Important notice for pardon applicants in the backlog
(applications submitted between July 2010 and February 22, 2012)
At this time, the PBC is currently only processing pardon applications for summary offences in the backlog.
The Board anticipates having these applications completed by March 31st, 2015, and is currently processing those received in January 2012.
Applications for indictable offences are not being processed at this time, to allow the Board to focus on the backlog of summary offences.
Why has the Parole Board of Canada taken this action?
The PBC has taken the decision to process only applications for summary offences at this time to allow it to process the backlog as quickly as possible while also ensuring that it can continue to meet its legislated responsibilities in other areas.
Why is there a backlog of pardon applications?
The backlog developed as a result of amendments to the Criminal Records Act (CRA) in June 2010. These changes to the CRA significantly increased the complexity and amount of work required by the PBC to process a pardon application.
The user fee in place at that time, which was already unsustainable, did not cover the additional costs needed to process a pardon under these amendments. As a result, a backlog of pardon applications developed.
Why hasn't the backlog of pardon applications been cleared yet?
The PBC has taken significant steps to address the backlog under its existing budget envelope. The Board has reduced the backlog by more than 50% − from a total of 22,320 to 10,789 as of October 1st, 2014. The Board expects to have close to 70% of the backlog cleared by March 31, 2015.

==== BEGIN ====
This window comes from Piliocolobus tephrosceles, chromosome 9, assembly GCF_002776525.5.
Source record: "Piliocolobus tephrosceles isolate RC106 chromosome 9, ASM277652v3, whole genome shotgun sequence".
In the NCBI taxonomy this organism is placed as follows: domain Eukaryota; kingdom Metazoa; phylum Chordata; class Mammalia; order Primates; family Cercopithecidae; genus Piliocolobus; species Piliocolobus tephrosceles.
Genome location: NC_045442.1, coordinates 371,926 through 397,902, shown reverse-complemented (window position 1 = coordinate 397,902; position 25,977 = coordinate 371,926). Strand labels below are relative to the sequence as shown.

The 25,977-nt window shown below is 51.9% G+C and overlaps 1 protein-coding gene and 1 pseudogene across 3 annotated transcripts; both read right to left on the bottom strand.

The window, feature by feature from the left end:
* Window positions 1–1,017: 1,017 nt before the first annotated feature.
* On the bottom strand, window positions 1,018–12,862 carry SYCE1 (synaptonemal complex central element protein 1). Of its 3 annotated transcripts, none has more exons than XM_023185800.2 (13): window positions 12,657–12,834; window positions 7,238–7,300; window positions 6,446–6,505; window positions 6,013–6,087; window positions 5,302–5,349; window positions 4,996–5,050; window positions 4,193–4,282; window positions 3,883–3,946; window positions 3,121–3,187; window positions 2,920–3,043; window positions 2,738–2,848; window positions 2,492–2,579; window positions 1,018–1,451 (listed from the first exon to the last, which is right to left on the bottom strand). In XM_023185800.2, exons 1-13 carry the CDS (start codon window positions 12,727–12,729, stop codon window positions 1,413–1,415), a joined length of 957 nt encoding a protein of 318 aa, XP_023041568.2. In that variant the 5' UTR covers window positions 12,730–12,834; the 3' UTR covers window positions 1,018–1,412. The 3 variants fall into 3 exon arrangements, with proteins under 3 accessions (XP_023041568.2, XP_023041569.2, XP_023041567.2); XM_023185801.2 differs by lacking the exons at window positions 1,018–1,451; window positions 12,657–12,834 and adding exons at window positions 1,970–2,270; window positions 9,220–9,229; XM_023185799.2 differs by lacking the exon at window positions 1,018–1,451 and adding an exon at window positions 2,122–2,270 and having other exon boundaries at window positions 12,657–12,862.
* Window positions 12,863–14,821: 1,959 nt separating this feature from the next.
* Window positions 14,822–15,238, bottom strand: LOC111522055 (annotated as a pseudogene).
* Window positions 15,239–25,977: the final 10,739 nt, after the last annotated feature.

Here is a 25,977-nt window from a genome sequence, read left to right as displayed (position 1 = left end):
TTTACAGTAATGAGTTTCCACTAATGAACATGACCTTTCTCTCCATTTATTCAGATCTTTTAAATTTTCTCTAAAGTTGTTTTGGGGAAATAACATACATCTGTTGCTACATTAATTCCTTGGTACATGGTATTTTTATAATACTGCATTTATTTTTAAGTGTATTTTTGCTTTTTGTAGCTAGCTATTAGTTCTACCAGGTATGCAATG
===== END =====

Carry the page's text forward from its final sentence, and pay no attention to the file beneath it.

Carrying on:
Why are record suspensions being processed ahead of pardons?
Record suspensions operate under a full-cost recovery model ($631 user fee).
Under the User Fees Act, these applications must by law be processed according to specific service standards.
- Up to 6 months for a summary offence;
- Up to 12 months for an indictable offence;
- Up to 24 months where the Board proposes to refuse.
Can an applicant in the backlog withdraw their application and re-apply for a record suspension?
A pardon applicant may withdraw his or her application at any time and for any reason.
Pardon applicants should first check that they qualify for a record suspension under the current Criminal Records Act before withdrawing their pardon application, as the eligibility requirements have changed. Applicants should consult the Record Suspension Application Guide.
Because work to process pardon applications in the backlog has already been completed up to the investigation stage, no refund can be given for those who decide to withdraw their application.